The only way to know how to balance a boss encounter is to know the unique capabilities that the characters bring to that fight. Are they caster-heavy with a wide range of ways to limit the battlefield like wall of force? Are they a melee heavy group that can drop about 300 damage in a round of combat through rages, power attacks, haste, and action surges?
What are the ways that your particular group slices through tough boss battles? High damage output? Battlefield control? Save-or-suck effects?
We can identify these capabilities by running test battles. Savvy bosses like Iymrith and Strahd know how to test the characters either by sending in sub-bosses just like themselves or going in themselves with a way to survive even if defeated. Strahd can return to his coffin when defeated. Iymrith might send a simulacrum that acts just like she does. Our bosses can learn of the capabilities of the characters just as we can and prepare for them when they inevitably face them.
Another easy and lazy way to improve boss battles is simply to increase the hit points of the boss. If you want to stay within the rules, you can increase hit points up to the maximum for the monster. Strahd, for example, can go from his average of 144 to his max of 204. Iymrith can go from 481 to a whopping 728. We should feel free to adjust the hit points of our bosses depending on the capabilities of the characters. I'd even go so far as to say we can change them to whatever amount we wish to build a challenging encounter for the characters.
There are other dirty tricks we can play to increase the survivability of our bosses as well. Our deadly lich can have a pair of iron golems bound to it the same way a shield guardian is, dividing any damage it takes among itself and the guardians. It might even drink a potion of invulnerability before a known fight, giving it resistance to all damage.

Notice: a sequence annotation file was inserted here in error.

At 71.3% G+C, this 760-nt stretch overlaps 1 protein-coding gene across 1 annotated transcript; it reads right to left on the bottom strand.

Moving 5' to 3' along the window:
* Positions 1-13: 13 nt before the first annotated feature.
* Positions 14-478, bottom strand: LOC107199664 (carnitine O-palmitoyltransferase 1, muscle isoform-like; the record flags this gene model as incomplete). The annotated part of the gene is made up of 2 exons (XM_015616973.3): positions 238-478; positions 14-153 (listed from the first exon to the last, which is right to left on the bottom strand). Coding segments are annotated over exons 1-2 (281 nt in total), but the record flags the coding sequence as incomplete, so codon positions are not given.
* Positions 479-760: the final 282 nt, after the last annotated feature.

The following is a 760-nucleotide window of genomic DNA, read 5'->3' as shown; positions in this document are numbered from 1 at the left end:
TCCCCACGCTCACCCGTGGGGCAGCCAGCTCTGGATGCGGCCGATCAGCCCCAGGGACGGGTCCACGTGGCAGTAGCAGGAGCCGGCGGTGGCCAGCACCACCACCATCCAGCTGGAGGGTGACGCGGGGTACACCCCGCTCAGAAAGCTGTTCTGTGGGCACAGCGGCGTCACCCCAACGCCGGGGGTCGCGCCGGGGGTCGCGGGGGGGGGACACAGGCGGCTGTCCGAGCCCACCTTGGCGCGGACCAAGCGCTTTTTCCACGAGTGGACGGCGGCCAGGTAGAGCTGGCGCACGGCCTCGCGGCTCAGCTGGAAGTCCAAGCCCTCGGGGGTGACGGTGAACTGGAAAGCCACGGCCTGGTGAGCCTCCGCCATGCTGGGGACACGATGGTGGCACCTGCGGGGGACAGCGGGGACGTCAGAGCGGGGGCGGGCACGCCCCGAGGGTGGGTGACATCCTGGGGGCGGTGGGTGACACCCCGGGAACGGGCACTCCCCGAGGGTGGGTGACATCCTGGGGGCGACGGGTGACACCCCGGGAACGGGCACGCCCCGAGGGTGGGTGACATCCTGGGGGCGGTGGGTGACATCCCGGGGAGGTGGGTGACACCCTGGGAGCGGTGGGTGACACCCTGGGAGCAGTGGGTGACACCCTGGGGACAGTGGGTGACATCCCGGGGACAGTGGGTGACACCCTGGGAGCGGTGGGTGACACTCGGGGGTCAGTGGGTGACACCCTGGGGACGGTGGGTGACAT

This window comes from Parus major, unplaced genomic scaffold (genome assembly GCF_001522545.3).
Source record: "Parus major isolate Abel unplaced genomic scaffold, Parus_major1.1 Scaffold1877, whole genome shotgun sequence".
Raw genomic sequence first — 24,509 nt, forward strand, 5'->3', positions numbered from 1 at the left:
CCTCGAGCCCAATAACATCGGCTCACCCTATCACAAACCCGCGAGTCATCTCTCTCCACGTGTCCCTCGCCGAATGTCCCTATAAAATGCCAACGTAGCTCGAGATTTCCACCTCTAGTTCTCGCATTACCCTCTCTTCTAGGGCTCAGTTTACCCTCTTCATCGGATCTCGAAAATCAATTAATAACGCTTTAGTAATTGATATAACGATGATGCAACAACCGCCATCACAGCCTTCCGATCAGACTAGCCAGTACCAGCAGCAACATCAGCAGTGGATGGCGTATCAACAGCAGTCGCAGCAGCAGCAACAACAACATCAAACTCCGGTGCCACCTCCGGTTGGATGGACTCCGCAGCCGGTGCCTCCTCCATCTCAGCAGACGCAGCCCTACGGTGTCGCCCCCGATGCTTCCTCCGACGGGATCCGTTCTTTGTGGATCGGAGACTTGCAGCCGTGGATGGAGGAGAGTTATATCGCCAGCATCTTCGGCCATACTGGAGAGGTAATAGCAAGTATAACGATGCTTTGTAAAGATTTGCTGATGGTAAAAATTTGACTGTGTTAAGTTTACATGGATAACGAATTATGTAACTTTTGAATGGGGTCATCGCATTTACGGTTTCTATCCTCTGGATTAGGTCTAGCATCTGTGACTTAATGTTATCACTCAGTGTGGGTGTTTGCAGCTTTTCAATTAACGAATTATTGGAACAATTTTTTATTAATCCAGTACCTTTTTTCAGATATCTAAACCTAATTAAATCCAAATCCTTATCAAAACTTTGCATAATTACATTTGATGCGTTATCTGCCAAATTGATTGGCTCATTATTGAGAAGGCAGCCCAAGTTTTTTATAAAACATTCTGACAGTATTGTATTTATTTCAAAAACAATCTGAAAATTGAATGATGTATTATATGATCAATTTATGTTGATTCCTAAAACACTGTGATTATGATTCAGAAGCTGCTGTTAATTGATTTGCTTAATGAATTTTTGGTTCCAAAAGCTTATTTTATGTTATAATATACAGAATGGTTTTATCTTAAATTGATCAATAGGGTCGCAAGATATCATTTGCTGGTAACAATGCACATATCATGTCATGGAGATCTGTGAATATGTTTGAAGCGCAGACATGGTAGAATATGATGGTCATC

Imagine Iymrith bound to a pair of stone golems shaped like monstrous gargoyles, a potion of invulnerability, and maximized hit points. That's the equivalent of nearly eighteen hundred hit points. Clearly unfair and likely disastrously un-fun, but it gives us an idea of the upper limits of a bosses capability to withstand damage.
Another similar hack to improve boss fights is to increase their damage output. This one was suggested by Chris Perkins when asked how to improve boss fights. If you use static monster damage, you can take the maximum damage instead of the average. If you roll for damage, add 50% more dice or so. It feels like cheating but our goal isn't to be fair, it's to provide a good challenge.
All of this talk about improving boss monsters might actually work against the fun of the game. We might be losing our perspective. We might forget that we're fans of the characters, not our bosses. Our bosses exist not to kick the characters' asses but to make the characters look awesome. Sometimes this means cutting down a mastermind in a single hit.
If we're going to take the lazy approach, we don't spend a lot of time figuring out how to balance a boss encounter and we just drop the boss on the table and see what happens. We can also use just one or two of the ideas above, particularly in tweaking hit points or dropping in extra monsters, to up the stakes a bit.
However we approach our boss encounters, we should always remember that the goal of our game is fun. With each tweak we should ask ourselves whether that tweak is bringing fun to the game. Fun is what it's all about.
If you enjoyed this article, take a look at Return of the Lazy Dungeon Master, Sly Flourish's Fantastic Adventures, and Sly Flourish's Fantastic Locations. You can also support this site by using these links to purchase the D&D Starter Set, Players Handbook, Monster Manual, or Dungeon Master's Guide.